The problem is these scams, they play off your emotion, and if you stepped back and thought about it, you would think, “Wait a minute, this doesn’t make any sense at all.” But you’re just so tied up in getting that gift, and in the emotional response, you click on it. Most people that have become victims that I deal with, they always go, “Eric, it just didn’t feel right. And after I clicked it, I knew something was wrong. But it already happened.” So the trick is really, think before you click. Stick with the main, known sites that are archived in your browser. And resist the temptation to click.
Richard Magazine: What tips would you suggest for those of us who have trouble remembering passwords – and resort to writing them down, using the same one everywhere, or auto-saving everything?
Dr. Eric Cole: You just highlighted the big things you don’t want to do! My recommendation is a couple things. One is, don’t think “password,” think “pass phrase.”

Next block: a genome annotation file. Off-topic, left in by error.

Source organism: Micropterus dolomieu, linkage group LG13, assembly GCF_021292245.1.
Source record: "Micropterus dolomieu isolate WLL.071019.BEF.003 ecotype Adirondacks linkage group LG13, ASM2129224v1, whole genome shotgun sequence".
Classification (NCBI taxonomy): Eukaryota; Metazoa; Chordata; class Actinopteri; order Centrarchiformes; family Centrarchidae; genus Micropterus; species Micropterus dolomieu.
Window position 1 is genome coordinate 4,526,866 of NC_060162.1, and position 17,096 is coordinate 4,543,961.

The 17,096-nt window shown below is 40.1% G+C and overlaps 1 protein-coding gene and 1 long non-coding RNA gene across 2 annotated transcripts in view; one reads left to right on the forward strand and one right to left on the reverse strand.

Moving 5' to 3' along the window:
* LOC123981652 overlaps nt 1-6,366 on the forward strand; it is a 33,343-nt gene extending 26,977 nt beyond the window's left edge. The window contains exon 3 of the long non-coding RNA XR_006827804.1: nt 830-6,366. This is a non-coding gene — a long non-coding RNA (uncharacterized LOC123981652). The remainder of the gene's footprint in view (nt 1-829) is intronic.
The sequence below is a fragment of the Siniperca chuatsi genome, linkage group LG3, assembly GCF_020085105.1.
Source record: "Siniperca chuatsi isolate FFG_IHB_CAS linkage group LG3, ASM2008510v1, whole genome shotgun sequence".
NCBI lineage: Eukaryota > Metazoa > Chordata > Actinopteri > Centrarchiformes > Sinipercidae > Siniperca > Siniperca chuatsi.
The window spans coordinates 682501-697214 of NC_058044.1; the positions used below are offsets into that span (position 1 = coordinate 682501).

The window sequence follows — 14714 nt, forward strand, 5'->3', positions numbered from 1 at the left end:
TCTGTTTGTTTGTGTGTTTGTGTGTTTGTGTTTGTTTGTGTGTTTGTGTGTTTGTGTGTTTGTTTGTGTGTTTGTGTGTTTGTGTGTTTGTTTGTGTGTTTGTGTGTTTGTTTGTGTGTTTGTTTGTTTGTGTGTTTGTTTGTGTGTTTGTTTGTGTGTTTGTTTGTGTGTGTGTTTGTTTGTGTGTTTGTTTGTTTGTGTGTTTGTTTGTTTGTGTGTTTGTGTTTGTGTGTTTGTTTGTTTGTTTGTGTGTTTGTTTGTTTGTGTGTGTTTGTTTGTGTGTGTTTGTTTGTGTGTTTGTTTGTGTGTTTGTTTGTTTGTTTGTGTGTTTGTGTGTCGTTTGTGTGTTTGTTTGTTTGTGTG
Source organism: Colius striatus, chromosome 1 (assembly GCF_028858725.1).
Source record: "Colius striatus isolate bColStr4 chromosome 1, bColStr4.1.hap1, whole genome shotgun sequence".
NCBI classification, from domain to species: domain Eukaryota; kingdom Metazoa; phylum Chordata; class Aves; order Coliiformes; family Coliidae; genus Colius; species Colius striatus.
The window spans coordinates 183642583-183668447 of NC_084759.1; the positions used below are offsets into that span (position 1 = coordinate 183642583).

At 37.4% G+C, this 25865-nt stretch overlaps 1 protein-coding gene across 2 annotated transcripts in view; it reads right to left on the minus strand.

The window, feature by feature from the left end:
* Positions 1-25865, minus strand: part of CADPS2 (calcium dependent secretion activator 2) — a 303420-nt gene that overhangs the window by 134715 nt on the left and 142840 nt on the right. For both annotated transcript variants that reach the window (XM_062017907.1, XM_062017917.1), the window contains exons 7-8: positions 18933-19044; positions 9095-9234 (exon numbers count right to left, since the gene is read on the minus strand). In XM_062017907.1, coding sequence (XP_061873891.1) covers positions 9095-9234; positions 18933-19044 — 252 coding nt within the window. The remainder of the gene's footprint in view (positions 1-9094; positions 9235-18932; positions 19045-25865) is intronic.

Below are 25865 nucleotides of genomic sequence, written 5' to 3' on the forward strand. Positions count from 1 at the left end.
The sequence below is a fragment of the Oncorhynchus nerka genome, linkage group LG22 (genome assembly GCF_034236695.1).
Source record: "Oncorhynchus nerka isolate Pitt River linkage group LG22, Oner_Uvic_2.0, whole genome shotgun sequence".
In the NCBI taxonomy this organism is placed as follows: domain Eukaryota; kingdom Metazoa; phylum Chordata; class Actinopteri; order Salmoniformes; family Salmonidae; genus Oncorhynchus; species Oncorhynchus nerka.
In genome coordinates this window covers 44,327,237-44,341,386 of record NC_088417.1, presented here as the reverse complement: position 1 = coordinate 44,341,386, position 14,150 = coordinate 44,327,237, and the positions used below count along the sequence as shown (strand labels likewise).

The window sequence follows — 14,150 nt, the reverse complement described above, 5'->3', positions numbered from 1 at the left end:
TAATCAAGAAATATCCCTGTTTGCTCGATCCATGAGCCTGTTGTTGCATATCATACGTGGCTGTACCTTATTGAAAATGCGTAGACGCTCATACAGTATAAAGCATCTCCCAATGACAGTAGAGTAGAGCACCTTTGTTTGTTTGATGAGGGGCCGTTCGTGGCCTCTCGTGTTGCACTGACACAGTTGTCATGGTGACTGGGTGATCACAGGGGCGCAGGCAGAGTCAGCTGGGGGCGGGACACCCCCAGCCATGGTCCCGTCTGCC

So if I was teaching this or we were together, I would write down a password that looked really difficult. It would have letters, it would have numbers, and special. And you’d look at it and go, “Wait, there is no way I would remember that.” And then I’d say, “My first son was born at Fairfax Hospital at 11 o’clock.” So now I’d take the first letter of each word. I’d have an uppercase M, the number 1, s, w, b, the @ symbol, FH, @ 11. So now you have letters, numbers, and special. It looks difficult, but it’s very easy to remember. So the trick is think pass phrases, and it’s much easier.
Second, if you do need to use a password vaulting program, that’s better than making your passwords the same or writing them down. The way password vaulting works is that it’s an encrypting program on your phone that uses two-factor, so you can use a biometrics or a password, or a combination. Then you can have all your passwords very secure, stored in that app. If you have trouble remembering your passwords, password vaulting is the recommended solution.
To learn more about crucial cybersecurity from Dr. Eric Cole, be sure to visit his website, OnlineDanger.com. Keep an eye out for his book of the same name, coming to major retailers in March 2018.
— Kristine Hope Kowalski